The Spending Review and Autumn Statement did send out positive signals on climate, promising "to push for a strong global climate change agreement in Paris this December, to keep the goal of limiting global warming to 2 degrees above pre-industrial levels firmly within reach", while delivering "a 50% increase in funding over the next 5 years for developing countries to tackle and adapt to climate change."
Of course it's one thing to sign a climate deal, and quite another to deliver on it - as the government is finding with its 15% by 2020 EU renewable energy target, set to be undershot by 15%. And as for the funding increase to help developing countries with climate change, that's fine, but only really means a re-allocation of the existing aid budget.
But where it really counts - domestic policy to actually cut our own emissions - everything is going the other way. In addition to the measures just announced, the government's main policy is to shift from coal to gas while hammering renewables, while subsidising and supporting oil and gas production in law - in the process locking the UK into fossil fuels for another generation when we should be aiming for total decarbonisation.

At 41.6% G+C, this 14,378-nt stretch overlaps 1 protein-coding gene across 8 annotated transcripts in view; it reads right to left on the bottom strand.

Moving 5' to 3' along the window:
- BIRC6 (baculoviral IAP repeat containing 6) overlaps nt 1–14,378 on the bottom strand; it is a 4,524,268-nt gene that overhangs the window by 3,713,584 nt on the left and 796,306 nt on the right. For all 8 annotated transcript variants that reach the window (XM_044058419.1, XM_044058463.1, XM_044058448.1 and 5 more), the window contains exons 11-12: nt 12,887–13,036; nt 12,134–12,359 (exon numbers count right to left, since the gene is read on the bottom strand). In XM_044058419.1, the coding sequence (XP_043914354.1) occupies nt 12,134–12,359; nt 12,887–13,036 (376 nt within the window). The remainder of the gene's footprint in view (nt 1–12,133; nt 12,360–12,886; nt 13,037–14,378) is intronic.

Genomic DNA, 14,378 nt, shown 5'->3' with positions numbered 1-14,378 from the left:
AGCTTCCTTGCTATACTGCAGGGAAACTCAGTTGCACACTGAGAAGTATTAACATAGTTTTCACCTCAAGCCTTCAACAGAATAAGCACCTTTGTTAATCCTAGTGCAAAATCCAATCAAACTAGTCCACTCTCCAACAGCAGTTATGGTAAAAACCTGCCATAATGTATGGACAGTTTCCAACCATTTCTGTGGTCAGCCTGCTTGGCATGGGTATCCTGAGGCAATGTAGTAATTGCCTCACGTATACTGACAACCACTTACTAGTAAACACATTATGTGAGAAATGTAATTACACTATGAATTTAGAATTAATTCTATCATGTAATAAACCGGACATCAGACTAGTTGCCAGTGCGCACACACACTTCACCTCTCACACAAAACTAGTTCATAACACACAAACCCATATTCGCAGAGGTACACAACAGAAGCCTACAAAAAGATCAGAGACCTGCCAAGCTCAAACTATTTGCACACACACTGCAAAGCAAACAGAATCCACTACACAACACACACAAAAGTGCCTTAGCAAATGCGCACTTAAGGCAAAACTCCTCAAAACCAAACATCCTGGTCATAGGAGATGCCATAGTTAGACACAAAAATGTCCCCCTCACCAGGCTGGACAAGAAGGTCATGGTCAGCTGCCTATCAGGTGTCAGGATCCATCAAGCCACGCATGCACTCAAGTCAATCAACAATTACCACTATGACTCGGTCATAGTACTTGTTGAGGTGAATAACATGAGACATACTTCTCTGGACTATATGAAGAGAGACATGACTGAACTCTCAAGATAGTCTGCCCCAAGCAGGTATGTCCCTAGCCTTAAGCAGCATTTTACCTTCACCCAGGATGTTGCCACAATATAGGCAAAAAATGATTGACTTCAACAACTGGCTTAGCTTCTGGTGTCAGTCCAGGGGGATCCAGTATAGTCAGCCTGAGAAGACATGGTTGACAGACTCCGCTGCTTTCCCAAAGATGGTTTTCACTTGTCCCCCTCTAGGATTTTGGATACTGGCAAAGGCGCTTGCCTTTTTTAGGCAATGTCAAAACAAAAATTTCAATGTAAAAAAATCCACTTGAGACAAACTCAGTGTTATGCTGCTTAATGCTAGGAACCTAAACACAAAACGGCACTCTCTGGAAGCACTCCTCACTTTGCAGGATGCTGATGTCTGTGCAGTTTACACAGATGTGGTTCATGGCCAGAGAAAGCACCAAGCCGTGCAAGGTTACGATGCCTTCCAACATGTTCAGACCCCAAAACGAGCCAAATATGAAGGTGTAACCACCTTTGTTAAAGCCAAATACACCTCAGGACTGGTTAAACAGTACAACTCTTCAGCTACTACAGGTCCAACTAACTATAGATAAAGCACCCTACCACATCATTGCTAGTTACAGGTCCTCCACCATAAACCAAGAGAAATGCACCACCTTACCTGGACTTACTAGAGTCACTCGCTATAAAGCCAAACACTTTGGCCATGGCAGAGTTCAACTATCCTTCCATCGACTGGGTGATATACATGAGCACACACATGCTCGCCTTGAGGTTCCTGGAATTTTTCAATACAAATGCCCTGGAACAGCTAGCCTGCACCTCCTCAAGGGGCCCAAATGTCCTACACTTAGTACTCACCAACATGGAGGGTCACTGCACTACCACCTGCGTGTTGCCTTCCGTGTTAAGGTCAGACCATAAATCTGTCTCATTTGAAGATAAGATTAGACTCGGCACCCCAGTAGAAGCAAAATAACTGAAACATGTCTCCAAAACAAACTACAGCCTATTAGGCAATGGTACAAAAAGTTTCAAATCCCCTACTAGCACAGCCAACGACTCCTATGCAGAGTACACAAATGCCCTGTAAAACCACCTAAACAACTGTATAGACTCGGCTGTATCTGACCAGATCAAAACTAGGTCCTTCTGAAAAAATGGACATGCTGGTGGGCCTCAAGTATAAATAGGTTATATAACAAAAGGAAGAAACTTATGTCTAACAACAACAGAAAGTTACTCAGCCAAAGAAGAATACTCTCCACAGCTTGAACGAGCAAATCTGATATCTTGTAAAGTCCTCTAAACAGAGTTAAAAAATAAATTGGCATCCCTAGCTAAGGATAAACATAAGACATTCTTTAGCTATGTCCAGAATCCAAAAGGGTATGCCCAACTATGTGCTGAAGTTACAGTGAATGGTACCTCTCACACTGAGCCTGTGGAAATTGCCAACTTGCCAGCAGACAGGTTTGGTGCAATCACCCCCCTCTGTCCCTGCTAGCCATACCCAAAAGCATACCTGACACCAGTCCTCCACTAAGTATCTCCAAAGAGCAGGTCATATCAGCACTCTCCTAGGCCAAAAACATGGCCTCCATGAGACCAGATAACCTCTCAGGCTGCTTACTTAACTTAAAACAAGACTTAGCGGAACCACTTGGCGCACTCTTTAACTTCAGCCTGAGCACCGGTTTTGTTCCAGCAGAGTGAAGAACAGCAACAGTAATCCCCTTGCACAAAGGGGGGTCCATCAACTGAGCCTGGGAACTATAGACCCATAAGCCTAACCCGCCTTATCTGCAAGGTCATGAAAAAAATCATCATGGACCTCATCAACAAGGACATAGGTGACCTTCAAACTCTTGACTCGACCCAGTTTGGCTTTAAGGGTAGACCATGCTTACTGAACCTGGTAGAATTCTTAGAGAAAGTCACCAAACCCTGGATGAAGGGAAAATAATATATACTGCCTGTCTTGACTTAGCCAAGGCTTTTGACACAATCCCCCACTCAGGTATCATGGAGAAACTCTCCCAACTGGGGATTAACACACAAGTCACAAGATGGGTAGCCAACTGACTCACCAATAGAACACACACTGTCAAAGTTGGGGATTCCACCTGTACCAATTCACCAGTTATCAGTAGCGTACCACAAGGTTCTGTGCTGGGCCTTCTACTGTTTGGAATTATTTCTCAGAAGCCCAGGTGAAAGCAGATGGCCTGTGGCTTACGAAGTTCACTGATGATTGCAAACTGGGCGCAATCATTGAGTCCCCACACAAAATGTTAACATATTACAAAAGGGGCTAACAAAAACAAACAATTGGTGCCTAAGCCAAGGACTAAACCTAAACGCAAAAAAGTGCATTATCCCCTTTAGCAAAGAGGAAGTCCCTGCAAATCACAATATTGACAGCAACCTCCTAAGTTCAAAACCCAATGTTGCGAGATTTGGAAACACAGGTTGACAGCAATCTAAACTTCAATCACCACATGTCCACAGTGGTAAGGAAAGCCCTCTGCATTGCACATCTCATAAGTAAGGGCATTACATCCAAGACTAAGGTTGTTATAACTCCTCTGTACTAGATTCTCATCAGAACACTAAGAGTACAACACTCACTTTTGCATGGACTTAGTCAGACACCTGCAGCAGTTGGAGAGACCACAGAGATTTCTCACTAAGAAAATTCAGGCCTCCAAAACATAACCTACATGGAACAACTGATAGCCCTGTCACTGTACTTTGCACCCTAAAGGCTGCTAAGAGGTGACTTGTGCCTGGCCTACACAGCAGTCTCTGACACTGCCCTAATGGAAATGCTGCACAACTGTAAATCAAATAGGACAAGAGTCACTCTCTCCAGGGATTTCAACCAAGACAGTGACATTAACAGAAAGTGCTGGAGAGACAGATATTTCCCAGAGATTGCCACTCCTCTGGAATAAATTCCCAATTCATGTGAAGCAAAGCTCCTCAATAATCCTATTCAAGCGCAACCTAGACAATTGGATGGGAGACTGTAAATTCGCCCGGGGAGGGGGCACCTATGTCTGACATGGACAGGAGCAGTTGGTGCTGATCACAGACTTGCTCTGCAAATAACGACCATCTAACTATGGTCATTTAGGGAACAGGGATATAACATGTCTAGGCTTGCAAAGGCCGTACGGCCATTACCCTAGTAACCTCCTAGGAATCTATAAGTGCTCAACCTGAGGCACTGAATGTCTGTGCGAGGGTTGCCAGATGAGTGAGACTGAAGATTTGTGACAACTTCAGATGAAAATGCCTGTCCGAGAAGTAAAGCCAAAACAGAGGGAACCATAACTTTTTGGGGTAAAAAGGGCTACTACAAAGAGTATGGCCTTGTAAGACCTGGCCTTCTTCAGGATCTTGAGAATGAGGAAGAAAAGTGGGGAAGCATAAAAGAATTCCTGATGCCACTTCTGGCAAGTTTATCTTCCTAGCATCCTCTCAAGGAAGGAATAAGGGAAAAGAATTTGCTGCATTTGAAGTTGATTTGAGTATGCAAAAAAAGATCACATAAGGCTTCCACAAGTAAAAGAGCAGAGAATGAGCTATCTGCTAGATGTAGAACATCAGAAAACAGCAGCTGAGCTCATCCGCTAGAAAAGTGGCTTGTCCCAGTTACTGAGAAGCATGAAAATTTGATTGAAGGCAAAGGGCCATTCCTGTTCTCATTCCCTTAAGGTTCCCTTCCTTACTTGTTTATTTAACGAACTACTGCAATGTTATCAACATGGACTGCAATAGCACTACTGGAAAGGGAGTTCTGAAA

Bu the government drives on with its nonsensical policies, while even denying that the policies exist. At Prime Minister's Questions yesterday, Labour leader Jeremy Corbyn led with questions on renewable energy:
"This week, 55 Labour councils have made a commitment for their areas to be run entirely on green energy by 2050. With the Paris climate talks just days away, will the Prime Minister join me in commending those councils, and will he call on all Conservative councils to do the same?"
Answering from a parallel reality in which everything in the garden is rosy, Mr Cameron said: "I certainly commend all councils for wanting to promote green energy, and we have made that easier in our country by having the feed-in tariffs and the other measures, particularly solar power and wind power.
"We will be taking part in the Paris talks because it is absolutely vital to get that global deal, but we have to make sure that we take action locally as well as globally. I would make the point that if you compare the last Parliament with the previous Parliament, we saw something like a trebling of the installation of renewable electricity."